April 12 (Bloomberg) -- Egyptian one-year treasury bill yields fell the most in more than a year as the Finance Ministry said it will sign an agreement with the International Monetary Fund for a $3.2 billion loan by May 15. The dollar bonds rose.
The North African country sold 4 billion Egyptian pounds ($662 million) of one-year notes at an auction today, exceeding the targeted 3 billion pounds, at an average yield of 15.577 percent, according to central bank data on Bloomberg. The yield fell the most since unrest started last year and is down 15 basis points from the sale of similar-maturity bills last week. It also raised 2 billion pounds from six-month notes at 14.791 percent compared with 14.856 percent last week.
Egypt will sign a letter of intent with the IMF next week before the final agreement and has secured approval from the Islamists who control parliament, Finance Minister Momtaz el-Saieed told reporters in Cairo today. The IMF loan will provide an endorsement that enables the nation to secure funding from other donors and help meet financing needs of $10 billion to $11 billion over the next 18 months, he said.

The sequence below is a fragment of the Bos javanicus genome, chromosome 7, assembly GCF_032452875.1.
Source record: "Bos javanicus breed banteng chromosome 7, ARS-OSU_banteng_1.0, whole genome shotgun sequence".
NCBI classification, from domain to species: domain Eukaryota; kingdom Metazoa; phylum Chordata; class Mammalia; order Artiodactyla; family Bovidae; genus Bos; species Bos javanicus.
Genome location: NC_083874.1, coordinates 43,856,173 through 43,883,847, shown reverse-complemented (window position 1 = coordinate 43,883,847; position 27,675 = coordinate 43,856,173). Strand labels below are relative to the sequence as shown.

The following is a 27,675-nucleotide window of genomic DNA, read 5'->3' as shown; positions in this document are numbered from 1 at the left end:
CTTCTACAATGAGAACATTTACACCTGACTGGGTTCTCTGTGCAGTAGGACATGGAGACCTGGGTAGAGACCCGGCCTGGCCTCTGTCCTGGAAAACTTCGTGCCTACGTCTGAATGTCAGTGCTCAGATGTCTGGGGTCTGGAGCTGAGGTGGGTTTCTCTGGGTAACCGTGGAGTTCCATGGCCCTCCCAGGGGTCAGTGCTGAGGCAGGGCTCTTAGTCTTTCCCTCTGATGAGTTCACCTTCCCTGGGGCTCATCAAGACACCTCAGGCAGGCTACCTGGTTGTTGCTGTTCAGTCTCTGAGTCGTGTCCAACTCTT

“An IMF loan would stabilize the market and bring down yields,” said Nour Mohei-el-Din, assistant general manager for treasury at BNP Paribas Egypt. “Banks are also anticipating having more cash,” as the central bank implements next week a reduction in banks’ reserve requirement by 2 percentage points to 12 percent.
The finance ministry sold 4 billion pounds of nine-month securities yesterday at an average yield of 15.529 percent, down from 15.622 percent at the previous auction. It was seeking to raise 3 billion pounds.
The 5.75 percent dollar bonds due 2020 rose for the first time in eight days, pushing the yield 13 basis points lower to 6.98 percent at 2:20 p.m. in Cairo, according to prices compiled by Bloomberg. The rate jumped 29 basis points yesterday, the most since Dec. 13. The Egyptian pound was little changed at 6.0410 a dollar.
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